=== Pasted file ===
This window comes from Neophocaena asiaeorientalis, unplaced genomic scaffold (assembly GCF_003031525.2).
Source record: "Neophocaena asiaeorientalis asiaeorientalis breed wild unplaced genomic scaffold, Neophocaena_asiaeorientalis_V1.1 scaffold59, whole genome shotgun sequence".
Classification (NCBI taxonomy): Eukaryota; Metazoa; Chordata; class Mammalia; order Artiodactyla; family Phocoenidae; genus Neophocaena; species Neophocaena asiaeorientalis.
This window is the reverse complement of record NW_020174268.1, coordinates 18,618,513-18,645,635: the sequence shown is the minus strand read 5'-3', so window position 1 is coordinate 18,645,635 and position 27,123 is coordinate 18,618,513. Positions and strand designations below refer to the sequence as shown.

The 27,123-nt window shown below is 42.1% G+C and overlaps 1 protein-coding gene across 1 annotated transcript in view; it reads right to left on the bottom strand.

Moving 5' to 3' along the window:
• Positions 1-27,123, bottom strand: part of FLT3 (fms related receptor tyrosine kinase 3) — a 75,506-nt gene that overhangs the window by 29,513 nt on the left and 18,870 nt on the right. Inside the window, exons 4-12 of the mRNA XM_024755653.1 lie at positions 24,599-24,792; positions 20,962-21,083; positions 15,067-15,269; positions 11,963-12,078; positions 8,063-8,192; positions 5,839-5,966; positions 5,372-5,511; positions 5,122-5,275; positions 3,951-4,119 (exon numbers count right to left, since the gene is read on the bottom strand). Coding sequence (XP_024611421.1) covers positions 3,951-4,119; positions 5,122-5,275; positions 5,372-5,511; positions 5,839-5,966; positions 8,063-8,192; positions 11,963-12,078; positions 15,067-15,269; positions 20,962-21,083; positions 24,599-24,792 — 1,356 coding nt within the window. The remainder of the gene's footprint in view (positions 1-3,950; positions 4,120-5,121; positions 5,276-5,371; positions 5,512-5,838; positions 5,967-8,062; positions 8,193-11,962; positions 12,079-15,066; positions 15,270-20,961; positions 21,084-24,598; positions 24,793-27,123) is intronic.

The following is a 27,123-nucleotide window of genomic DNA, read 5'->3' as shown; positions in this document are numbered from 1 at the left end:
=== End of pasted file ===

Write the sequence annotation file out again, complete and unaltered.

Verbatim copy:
This window comes from Neophocaena asiaeorientalis, unplaced genomic scaffold (assembly GCF_003031525.2).
Source record: "Neophocaena asiaeorientalis asiaeorientalis breed wild unplaced genomic scaffold, Neophocaena_asiaeorientalis_V1.1 scaffold59, whole genome shotgun sequence".
Classification (NCBI taxonomy): Eukaryota; Metazoa; Chordata; class Mammalia; order Artiodactyla; family Phocoenidae; genus Neophocaena; species Neophocaena asiaeorientalis.
This window is the reverse complement of record NW_020174268.1, coordinates 18,618,513-18,645,635: the sequence shown is the minus strand read 5'-3', so window position 1 is coordinate 18,645,635 and position 27,123 is coordinate 18,618,513. Positions and strand designations below refer to the sequence as shown.

The 27,123-nt window shown below is 42.1% G+C and overlaps 1 protein-coding gene across 1 annotated transcript in view; it reads right to left on the bottom strand.

Moving 5' to 3' along the window:
• Positions 1-27,123, bottom strand: part of FLT3 (fms related receptor tyrosine kinase 3) — a 75,506-nt gene that overhangs the window by 29,513 nt on the left and 18,870 nt on the right. Inside the window, exons 4-12 of the mRNA XM_024755653.1 lie at positions 24,599-24,792; positions 20,962-21,083; positions 15,067-15,269; positions 11,963-12,078; positions 8,063-8,192; positions 5,839-5,966; positions 5,372-5,511; positions 5,122-5,275; positions 3,951-4,119 (exon numbers count right to left, since the gene is read on the bottom strand). Coding sequence (XP_024611421.1) covers positions 3,951-4,119; positions 5,122-5,275; positions 5,372-5,511; positions 5,839-5,966; positions 8,063-8,192; positions 11,963-12,078; positions 15,067-15,269; positions 20,962-21,083; positions 24,599-24,792 — 1,356 coding nt within the window. The remainder of the gene's footprint in view (positions 1-3,950; positions 4,120-5,121; positions 5,276-5,371; positions 5,512-5,838; positions 5,967-8,062; positions 8,193-11,962; positions 12,079-15,066; positions 15,270-20,961; positions 21,084-24,598; positions 24,793-27,123) is intronic.

The following is a 27,123-nucleotide window of genomic DNA, read 5'->3' as shown; positions in this document are numbered from 1 at the left end: